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Understanding Transfer Learning with the Smart Mirror

This blog post in an update on the smart mirror v2. To fully understand this update, it will be beneficial to read the previous posts about the smart mirror and Edge AI, too.

This post will mainly try to shed some light on the so-called transfer learning process that we’re using for the smart mirror. I hope you find our visualisations easy to understand (thx so much to Ketaki who just joined us full-time in October!). Secondly, I’ll give you a quick update on how we progress to replace the original smart mirror in our SAP Customer Experience Labs Showroom in Munich.

Transfer Learning with Headless MobileNet

To classify images without a long and complicated model training process, we use a technique called Transfer Learning. Specifically, we use a so-called headless model. This is simply a Tensorflow model which has the last layer, that typically relates to the labels, removed. As we are using a headless MobileNet model, this means that our last layer now results in a so-called “embedding vector” with one thousand numbers. For each image that is fed through this special MobileNet model, we receive this embedding vector.

Now for training a class that the MobileNet (which is able to classify 1000 things) has never seen before, we can simply store these embedding vectors and associate the new label we’re training for.

To visualise this training phase, Ketaki from our team has created this visualisation below. As humans have a hard time to imagine a 1000-dimensional space, we thought reducing this to a 3-dimensional space for the sake of explaining makes total sense. So – step-by-step, here’s the training phase explained:

  • We’re training for new label A and images that represent label A are shown to the camera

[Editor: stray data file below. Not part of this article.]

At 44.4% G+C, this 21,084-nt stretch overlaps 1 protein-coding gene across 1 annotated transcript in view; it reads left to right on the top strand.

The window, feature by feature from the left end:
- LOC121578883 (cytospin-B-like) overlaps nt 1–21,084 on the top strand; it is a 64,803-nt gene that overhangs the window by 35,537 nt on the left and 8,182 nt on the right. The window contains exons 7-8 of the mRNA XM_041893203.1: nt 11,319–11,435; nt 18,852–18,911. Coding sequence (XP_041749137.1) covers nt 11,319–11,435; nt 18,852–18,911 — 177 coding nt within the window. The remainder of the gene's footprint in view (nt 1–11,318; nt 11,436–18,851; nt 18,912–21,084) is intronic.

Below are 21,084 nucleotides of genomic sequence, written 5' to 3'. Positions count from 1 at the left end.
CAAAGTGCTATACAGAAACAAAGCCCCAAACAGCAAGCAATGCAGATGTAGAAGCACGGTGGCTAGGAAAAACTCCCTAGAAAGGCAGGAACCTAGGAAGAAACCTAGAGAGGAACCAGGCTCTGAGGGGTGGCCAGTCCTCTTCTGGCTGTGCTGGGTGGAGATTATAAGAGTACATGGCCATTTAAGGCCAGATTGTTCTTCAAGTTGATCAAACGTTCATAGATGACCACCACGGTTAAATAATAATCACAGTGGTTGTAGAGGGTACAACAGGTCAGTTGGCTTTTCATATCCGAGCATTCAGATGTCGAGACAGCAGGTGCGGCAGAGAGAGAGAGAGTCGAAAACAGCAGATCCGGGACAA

• The images are fed into the headless MobileNet and result in embedding vectors. Here, we reduced the vectors to a size of 3 while in reality they have 1000 elements for a MobileNet model.
  • The embedding vectors are stored in combination with the label – A – they represent.
  • This is repeated for each new label that we want to train for.
Training Phase – images are fed into the MobileNet model and their embedding vectors are stored in combination with the new labels

Our embedding vectors that we used for the visualization above have just 3 elements, which means we can easily show them in a little 3-dimensional space. Check the 3 training phases above – the first pair of glasses yield the vector [1,1,0] which results in the first green dot on the right side. While just one dot is shown for the visualization, for each training phase many embedding vectors would typically be stored with their label.

Classifying the new labels

The goal of all this is to be able to classify for labels, that have not been known to MobileNet before. In fact, we’re not using the old labels at all, we’re just using the new labels we’ve used in the training phase.

When we want to make a classification, we simply present an image to the headless MobileNet and get another embedding vector. Now we simply compare the embedding vector to the previously stored embedding vectors (the ones for which we also stored the new labels). In 3D space, think of it as determining the shortest route to an existing point/embedding vector in our storage space. The embedding vector / label combination which is closest is detected and we take that label as the classification result. Easy, right?

As you can see above, the new labels that we classify via this method are then resolved in product recommendations via the SAP Marketing Cloud. In our system, the labels are predefined, think of them as A/B/C, but we can quickly retrain the system to use different trigger products for these labels. A marketeer can now log into the SAP Marketing Cloud and change the recommendatitons or another algorithm can determine these recommendations based on products bought together, etc.

First trials in our showroom

This week, we’ve improved our smart mirror v2 docker image and the overall system (which is based on a Raspberry PI4 with the Google Coral USB Accelerator) in a few ways – notable changes are:

  • the Rasbperry PI’s Raspbian OS boots into a full-screen chromium kiosk mode which loads the local smart mirror web app
  • the smartmirror docker cotainer restarts on boot, too
  • many smaller improvements and changes to the current web UI. We now have a main screen for the key demo phases and an idle screen which we’ll use to educate about this demo.

This blog post would not be complete without showing you a picture from some trials in our showroom – here’s Lars trying it out:

As always, feel free to send us comments via the comment box below!

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